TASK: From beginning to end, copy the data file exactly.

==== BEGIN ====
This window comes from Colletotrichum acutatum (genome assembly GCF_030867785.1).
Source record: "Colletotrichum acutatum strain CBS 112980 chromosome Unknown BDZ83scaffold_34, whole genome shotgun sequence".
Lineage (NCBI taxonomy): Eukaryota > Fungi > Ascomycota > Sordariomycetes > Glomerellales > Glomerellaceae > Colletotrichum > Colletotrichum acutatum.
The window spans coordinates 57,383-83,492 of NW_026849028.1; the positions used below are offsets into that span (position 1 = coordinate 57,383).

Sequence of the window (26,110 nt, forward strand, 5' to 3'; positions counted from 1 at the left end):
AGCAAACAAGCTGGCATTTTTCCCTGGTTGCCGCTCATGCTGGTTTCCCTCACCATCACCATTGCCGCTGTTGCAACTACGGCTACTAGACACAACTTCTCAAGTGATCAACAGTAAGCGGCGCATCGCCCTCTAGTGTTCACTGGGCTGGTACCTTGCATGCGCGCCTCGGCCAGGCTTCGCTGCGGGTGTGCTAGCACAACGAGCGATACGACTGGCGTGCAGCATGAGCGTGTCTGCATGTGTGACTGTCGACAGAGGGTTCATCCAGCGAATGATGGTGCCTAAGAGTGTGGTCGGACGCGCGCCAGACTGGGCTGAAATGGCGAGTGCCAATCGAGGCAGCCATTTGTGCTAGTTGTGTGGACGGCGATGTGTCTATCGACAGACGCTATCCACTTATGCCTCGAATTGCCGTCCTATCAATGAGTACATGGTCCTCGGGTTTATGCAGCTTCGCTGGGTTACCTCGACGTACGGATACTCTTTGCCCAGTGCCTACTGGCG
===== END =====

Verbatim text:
This window comes from Colletotrichum acutatum (genome assembly GCF_030867785.1).
Source record: "Colletotrichum acutatum strain CBS 112980 chromosome Unknown BDZ83scaffold_34, whole genome shotgun sequence".
Lineage (NCBI taxonomy): Eukaryota > Fungi > Ascomycota > Sordariomycetes > Glomerellales > Glomerellaceae > Colletotrichum > Colletotrichum acutatum.
The window spans coordinates 57,383-83,492 of NW_026849028.1; the positions used below are offsets into that span (position 1 = coordinate 57,383).

Sequence of the window (26,110 nt, forward strand, 5' to 3'; positions counted from 1 at the left end):
AGCAAACAAGCTGGCATTTTTCCCTGGTTGCCGCTCATGCTGGTTTCCCTCACCATCACCATTGCCGCTGTTGCAACTACGGCTACTAGACACAACTTCTCAAGTGATCAACAGTAAGCGGCGCATCGCCCTCTAGTGTTCACTGGGCTGGTACCTTGCATGCGCGCCTCGGCCAGGCTTCGCTGCGGGTGTGCTAGCACAACGAGCGATACGACTGGCGTGCAGCATGAGCGTGTCTGCATGTGTGACTGTCGACAGAGGGTTCATCCAGCGAATGATGGTGCCTAAGAGTGTGGTCGGACGCGCGCCAGACTGGGCTGAAATGGCGAGTGCCAATCGAGGCAGCCATTTGTGCTAGTTGTGTGGACGGCGATGTGTCTATCGACAGACGCTATCCACTTATGCCTCGAATTGCCGTCCTATCAATGAGTACATGGTCCTCGGGTTTATGCAGCTTCGCTGGGTTACCTCGACGTACGGATACTCTTTGCCCAGTGCCTACTGGCG